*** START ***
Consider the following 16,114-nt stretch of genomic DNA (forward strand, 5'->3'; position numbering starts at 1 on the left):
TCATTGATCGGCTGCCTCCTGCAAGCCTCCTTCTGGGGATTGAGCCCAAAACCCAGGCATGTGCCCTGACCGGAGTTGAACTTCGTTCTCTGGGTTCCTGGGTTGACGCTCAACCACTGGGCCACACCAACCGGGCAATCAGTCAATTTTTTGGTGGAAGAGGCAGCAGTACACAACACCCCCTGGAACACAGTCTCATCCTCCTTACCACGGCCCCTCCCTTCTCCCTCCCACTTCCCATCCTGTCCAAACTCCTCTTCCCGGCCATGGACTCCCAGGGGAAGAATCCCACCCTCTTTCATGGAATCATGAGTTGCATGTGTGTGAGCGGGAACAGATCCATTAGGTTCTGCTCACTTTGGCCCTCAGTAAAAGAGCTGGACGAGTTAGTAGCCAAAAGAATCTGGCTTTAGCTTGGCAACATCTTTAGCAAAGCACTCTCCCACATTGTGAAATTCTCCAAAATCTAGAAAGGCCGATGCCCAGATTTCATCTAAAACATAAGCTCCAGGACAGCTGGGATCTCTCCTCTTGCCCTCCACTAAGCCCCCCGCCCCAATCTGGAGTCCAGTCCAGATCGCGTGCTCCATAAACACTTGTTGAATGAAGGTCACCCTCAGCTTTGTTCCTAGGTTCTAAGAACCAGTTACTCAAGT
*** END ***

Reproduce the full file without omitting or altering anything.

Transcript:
Consider the following 16,114-nt stretch of genomic DNA (forward strand, 5'->3'; position numbering starts at 1 on the left):
TCATTGATCGGCTGCCTCCTGCAAGCCTCCTTCTGGGGATTGAGCCCAAAACCCAGGCATGTGCCCTGACCGGAGTTGAACTTCGTTCTCTGGGTTCCTGGGTTGACGCTCAACCACTGGGCCACACCAACCGGGCAATCAGTCAATTTTTTGGTGGAAGAGGCAGCAGTACACAACACCCCCTGGAACACAGTCTCATCCTCCTTACCACGGCCCCTCCCTTCTCCCTCCCACTTCCCATCCTGTCCAAACTCCTCTTCCCGGCCATGGACTCCCAGGGGAAGAATCCCACCCTCTTTCATGGAATCATGAGTTGCATGTGTGTGAGCGGGAACAGATCCATTAGGTTCTGCTCACTTTGGCCCTCAGTAAAAGAGCTGGACGAGTTAGTAGCCAAAAGAATCTGGCTTTAGCTTGGCAACATCTTTAGCAAAGCACTCTCCCACATTGTGAAATTCTCCAAAATCTAGAAAGGCCGATGCCCAGATTTCATCTAAAACATAAGCTCCAGGACAGCTGGGATCTCTCCTCTTGCCCTCCACTAAGCCCCCCGCCCCAATCTGGAGTCCAGTCCAGATCGCGTGCTCCATAAACACTTGTTGAATGAAGGTCACCCTCAGCTTTGTTCCTAGGTTCTAAGAACCAGTTACTCAAGT